The Dimensions of Consequentialism

3TU.Ethics coorganizes an open, international workshop The Dimensions of Consequentialism on the work of Martin Peterson, a member of 3TU.Ethics from Eindhoven University.

The conference takes place at the University of Konstanz, on November 16-17, 2013.


In his new book “The Dimensions of Consequentialism” (Cambridge University Press, 2013), Martin Peterson introduces a new type of consequentialist theory: multi-dimensional consequentialism.  According to this theory, an act’s moral rightness depends on several separate dimensions, including wellbeing, equality, and risk. Peterson aims to show that moral views about equality and risk that were previously thought to be mutually incompatible can be rendered compatible. In this context, Peterson argues for there being degrees of rightness rather than rightness being an all-or-nothing property. What is supposed to make Peterson’s multi-dimensional consequentialism attractive is that it can account for intuitions that are widely thought to speak against traditional versions of consequentialism. While one-dimensional consequentialists concede that virtually any act could be right provided that the net benefit is optimal when calculated in the appropriate way, the multi- dimensional theory proposed by Peterson seems to avoid this counter-intuitive conclusion. At best, acts that, for example, lead to someone being better off at the expense of another, or which produce unfair inequalities, or which are risky, could be right to some degree but not entirely right, no matter how well these acts score with respect to other aspects.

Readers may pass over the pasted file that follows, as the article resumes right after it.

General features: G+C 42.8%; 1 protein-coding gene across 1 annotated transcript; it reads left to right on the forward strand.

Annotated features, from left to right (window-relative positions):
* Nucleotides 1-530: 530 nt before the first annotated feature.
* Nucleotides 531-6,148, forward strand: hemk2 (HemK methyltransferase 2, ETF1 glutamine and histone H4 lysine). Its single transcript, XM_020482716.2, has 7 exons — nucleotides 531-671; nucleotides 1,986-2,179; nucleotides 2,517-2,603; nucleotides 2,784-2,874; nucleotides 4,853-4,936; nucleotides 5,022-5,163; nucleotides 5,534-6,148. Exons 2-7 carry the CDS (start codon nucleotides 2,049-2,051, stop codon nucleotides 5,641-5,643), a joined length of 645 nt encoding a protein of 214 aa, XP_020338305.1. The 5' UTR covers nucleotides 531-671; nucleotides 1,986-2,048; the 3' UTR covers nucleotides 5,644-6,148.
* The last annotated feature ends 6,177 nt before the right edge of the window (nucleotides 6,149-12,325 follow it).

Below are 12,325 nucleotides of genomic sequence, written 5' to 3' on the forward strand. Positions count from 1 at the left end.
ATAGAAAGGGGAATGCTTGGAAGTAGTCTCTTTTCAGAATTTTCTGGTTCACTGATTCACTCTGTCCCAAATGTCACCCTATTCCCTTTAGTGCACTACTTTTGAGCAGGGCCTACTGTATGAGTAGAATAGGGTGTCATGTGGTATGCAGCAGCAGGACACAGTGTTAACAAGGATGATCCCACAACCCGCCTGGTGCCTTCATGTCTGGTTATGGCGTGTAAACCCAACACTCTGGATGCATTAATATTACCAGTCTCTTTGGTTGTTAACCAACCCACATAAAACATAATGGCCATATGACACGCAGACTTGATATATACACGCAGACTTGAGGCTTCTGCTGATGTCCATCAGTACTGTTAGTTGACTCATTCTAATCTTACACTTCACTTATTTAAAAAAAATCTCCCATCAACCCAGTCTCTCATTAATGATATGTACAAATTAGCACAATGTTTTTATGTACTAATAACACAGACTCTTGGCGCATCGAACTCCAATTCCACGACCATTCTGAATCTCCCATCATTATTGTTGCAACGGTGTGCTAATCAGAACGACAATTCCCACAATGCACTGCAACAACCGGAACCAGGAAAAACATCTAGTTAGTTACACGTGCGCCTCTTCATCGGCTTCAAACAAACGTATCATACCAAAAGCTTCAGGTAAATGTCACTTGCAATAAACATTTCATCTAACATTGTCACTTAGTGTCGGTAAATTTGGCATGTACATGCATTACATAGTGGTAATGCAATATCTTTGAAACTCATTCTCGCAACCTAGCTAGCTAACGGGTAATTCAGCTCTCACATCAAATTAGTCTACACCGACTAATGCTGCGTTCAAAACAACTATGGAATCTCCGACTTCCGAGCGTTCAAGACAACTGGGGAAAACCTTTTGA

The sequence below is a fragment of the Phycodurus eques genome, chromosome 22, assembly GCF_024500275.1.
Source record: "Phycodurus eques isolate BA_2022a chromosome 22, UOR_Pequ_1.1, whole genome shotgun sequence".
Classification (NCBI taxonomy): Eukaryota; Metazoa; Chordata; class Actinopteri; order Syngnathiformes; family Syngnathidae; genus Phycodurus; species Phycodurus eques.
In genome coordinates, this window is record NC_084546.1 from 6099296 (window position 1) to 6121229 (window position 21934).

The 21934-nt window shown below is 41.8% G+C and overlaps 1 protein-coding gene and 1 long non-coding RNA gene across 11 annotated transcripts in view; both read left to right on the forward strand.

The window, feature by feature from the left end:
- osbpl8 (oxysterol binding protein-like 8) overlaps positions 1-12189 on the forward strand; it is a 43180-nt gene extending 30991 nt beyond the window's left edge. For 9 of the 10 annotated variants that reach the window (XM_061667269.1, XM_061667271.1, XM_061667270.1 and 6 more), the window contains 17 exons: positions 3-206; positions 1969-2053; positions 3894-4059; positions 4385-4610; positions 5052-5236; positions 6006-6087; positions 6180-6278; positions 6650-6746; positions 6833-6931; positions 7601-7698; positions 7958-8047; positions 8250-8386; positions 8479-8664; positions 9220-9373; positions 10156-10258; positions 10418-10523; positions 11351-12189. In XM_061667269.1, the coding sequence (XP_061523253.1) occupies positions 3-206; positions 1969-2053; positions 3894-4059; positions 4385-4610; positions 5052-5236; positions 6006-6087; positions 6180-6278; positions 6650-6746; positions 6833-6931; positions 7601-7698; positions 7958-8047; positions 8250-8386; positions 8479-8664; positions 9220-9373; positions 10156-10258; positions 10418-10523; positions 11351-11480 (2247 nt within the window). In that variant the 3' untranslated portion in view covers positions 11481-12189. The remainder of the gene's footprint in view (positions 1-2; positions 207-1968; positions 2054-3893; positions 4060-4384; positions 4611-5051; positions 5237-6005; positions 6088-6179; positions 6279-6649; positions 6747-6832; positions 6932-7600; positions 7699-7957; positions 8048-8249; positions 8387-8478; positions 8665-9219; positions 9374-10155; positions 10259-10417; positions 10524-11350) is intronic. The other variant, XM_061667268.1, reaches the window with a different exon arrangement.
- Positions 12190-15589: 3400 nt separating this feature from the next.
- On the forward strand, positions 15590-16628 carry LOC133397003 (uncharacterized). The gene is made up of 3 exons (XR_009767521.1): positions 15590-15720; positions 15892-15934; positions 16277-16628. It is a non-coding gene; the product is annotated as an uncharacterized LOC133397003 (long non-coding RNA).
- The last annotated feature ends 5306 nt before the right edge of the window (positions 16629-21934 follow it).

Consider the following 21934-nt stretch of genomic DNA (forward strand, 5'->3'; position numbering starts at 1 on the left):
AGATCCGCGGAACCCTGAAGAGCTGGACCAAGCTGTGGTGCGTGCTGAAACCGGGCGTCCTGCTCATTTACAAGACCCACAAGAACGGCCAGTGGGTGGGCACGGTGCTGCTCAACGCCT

The programme, invited speakers and other important information can be found here:

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